GEORGE I  1714 - 1727  (G1)  Lived 1660 - 1727



The German scientist Gabriel Daniel Fahrenheit constructs the first mercury thermometer and goes on to devise a new scale - named after him - for measuring temperature.

The "Fifteen Rebellion" a Jacobite rising starting in Scotland to support James Edward, son of James II, is defeated at Preston, and "James III", arriving after the battle, returns to France in the New Year.

The German composer George Frederic Handel, who settled in England in 1712, performs his Water Music for the King. His choral work, the Messiah was performed in 1742 (G2).


The Dzungars (Mongels) invade Tibet and capture Lhasa. The Chinese emperor K'ang-hsi sends an army and expels them in 1720. He then incorporates the country into his empire.

The French painter Antoine Watteau completes his Embarkation for Cythera, a charming, make-believe pastoral scene which typifies an artistic genre known as the fête galante.



Followingxanother Ottoman offensive in 1715, the Austrians gain victories over the Turks and, by the Treaty of Passarowitz, retain their dominant position in east-central Europe.

Robinson Crusoe is published by the English writer Daniel Defoe. Though based on the experience of Alexander Selkirk, it is seen as a pioneer work in the history of the novel.


In London, a company trading with the Spanish colonies in South America, collapses. The bursting of the "South Sea Bubble" results in financial ruin for thousands of investors.


The Treaty of Nystadt confirms the decline of Sweden as a great power - following its defeat at Poltava - and marks the entry of the Russian Empire into the affairs of Europe.

Robert Walpole is re-appointed Chancellor of the Exchequer. An able Whig politician, and generally regarded as Britain’s first prime minister, he goes on to serve George II until 1742.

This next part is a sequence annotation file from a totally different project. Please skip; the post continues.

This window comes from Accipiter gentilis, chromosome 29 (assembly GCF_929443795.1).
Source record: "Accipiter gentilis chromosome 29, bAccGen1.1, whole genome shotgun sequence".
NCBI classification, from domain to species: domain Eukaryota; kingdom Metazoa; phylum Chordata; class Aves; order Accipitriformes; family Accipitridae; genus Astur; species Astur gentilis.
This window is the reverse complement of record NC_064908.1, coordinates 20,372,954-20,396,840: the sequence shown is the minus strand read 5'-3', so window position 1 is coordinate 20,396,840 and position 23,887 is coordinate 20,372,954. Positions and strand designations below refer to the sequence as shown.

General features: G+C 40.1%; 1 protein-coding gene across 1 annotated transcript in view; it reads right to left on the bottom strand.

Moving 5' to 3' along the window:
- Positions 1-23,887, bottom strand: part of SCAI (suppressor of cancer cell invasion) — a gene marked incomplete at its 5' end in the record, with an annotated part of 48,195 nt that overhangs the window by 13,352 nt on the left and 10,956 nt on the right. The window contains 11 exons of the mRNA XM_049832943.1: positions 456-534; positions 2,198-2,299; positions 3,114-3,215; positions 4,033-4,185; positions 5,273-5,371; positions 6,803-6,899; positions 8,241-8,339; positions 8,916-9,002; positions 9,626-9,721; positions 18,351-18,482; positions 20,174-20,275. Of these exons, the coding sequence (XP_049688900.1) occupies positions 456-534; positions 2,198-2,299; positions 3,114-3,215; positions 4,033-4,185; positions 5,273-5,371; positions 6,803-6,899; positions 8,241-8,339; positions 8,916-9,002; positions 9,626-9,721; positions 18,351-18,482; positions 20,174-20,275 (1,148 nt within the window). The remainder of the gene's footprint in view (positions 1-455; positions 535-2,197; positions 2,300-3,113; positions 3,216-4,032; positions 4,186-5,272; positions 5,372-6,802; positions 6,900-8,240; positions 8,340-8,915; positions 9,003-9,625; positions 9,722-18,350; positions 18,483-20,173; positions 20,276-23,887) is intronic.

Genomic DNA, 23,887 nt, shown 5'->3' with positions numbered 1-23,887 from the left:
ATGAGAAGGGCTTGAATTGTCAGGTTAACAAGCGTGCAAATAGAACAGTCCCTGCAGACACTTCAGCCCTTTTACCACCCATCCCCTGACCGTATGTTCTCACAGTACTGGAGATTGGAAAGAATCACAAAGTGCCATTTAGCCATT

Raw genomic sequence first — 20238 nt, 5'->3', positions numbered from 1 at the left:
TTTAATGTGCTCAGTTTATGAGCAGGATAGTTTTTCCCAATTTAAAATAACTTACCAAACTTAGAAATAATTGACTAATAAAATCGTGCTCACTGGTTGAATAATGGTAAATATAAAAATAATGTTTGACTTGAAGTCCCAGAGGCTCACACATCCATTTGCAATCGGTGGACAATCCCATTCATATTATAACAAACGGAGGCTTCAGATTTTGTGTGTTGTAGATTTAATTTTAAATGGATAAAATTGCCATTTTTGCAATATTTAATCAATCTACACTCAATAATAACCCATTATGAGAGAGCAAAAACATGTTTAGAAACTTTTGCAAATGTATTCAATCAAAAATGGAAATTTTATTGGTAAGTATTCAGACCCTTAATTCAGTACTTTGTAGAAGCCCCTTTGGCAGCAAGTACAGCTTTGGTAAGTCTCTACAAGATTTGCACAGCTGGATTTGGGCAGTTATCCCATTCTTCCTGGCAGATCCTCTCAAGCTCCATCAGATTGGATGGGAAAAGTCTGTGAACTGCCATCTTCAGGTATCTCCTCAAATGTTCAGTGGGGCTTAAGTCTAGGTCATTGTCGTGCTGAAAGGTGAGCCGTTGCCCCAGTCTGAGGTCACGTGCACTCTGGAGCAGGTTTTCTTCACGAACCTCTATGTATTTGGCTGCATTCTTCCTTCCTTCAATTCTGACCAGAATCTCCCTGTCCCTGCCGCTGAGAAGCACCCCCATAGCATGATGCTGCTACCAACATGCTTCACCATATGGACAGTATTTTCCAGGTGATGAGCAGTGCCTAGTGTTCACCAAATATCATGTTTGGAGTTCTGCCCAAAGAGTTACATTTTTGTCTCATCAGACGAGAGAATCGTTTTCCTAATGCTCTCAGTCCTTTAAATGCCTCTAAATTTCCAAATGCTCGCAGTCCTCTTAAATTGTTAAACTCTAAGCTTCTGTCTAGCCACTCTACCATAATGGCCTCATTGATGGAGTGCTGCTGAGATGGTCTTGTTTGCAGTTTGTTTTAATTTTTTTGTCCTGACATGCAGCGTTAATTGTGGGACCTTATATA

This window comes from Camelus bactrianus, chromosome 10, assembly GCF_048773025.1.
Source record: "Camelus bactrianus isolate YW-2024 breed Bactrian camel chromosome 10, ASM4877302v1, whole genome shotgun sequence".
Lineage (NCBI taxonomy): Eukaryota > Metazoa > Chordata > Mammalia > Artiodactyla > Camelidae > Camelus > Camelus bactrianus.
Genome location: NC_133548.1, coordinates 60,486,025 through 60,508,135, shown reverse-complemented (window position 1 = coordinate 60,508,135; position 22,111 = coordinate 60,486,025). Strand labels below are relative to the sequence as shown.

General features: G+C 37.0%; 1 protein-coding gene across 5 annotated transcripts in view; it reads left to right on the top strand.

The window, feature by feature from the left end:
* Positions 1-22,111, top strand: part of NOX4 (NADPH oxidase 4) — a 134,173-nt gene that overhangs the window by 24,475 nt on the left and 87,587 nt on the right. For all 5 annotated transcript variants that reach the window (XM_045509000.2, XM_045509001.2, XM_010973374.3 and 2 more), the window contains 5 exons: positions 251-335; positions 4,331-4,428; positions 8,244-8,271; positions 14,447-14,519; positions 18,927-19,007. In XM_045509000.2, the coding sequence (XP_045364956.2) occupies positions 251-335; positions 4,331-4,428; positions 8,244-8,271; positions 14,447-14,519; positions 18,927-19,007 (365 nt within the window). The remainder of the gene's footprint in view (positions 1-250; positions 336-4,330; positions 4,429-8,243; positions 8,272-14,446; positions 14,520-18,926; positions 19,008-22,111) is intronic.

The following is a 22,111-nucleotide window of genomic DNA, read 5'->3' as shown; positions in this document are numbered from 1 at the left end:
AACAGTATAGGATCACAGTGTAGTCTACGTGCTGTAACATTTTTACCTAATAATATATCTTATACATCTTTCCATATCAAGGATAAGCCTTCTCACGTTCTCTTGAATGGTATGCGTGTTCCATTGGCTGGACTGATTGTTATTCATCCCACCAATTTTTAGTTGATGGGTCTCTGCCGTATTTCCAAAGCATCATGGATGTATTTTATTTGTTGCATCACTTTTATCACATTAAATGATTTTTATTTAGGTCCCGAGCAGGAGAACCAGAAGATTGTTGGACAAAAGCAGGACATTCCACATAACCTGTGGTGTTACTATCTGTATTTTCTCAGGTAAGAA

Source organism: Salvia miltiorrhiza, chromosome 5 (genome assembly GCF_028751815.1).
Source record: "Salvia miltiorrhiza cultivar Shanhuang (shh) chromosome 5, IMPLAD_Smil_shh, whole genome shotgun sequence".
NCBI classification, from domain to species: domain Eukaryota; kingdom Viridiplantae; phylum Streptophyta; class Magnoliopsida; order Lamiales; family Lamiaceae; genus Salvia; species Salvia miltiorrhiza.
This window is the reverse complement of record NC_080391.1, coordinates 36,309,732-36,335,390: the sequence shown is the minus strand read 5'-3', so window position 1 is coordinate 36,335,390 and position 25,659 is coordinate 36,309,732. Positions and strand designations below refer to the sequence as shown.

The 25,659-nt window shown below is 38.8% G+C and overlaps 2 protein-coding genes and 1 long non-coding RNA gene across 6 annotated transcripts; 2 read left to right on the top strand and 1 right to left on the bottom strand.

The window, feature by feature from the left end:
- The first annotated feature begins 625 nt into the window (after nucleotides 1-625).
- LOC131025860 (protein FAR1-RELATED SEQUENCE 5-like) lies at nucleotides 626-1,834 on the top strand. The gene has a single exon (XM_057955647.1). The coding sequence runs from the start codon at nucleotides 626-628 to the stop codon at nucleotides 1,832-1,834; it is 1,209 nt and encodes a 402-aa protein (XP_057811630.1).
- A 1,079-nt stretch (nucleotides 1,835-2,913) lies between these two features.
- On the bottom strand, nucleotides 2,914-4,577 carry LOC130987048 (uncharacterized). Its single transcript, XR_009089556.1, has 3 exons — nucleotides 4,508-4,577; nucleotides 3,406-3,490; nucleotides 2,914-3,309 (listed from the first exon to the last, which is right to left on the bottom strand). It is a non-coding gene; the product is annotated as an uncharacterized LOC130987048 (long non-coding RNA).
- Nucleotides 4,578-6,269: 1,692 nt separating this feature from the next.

The German composer Johann Sebastian Bach, one of Europe’s most skilful musicians, completes his Brandenburg Concertos. A brilliant organist, he writes a vast variety of music, much of it for Church services.


The French scientist René Antoine Réaumur improves methods of steel production. He also devises a thermometric scale and, later, publishes a major study on the history of insects.

The Dutch explorer Jacob Roggeveen becomes the first European to visit Easter Island, noted for its array of gigantic statues. He later discovers some of the South Pacific islands belonging to the Samoan and Society groups.


An Afghan army invades Iran and captures the capital Esfahan. Sultan Husayn I is overthrown and the Safavid dynasty, dating from 1499 (H7) comes to an end. In the meantime both Russia and Ottoman Turkey invade the country.


Rebellions in India and the Middle East begin the collapse of the great Mughal Empire, founded in 1526. Apart from two or three provincial states, it breaks up into petty kingdoms.



Peter the Great dies. His widow, Catherine, becomes Catherine I of Russia and there follows a period of instability until the reign of Empress Elizabeth, beginning in 1741.

The Italian musician Antonio Vivaldi writes his well-known descriptive piece The Four Seasons. A prolific composer and accomplished violinist, he is best remembered for his development of the concerto.

Gulliver’s Travels, a powerful satirical work by the Anglo-Irish writer Jonathan Swift, exposes to ridicule human follies and vices. It is an instant success.

Another Spanish attempt to recapture Gibraltar fails. As we shall see, the last and most promising attack on the fortress is made by a Franco-Spanish force in 1779 (G3a).


George I dies in June while on one of his many journeys to Hanover. His son, whom he disliked intensely and frequently tried to disown, succeeds him as George II.


George I: after the German/British portrait painter Sir Godfrey Kneller (1646-1723), c1714 – National Portrait Gallery, London. Walpole: by the English painter and engraver Arthur Pond (1701-1758), date unknown – National Portrait Gallery, London. Coat of Arms: licensed under Creative Commons. Author: Sodacan –


















Snippets During George1 reign Synopsis of George 1 Reign

Timewise Traveller is a free non-profit resource. However, if you have found it of interest/value and would like to show your appreciation, the author would welcome any contribution to Cancer Research UK.

To visit our Cancer Research page and make a small donation, click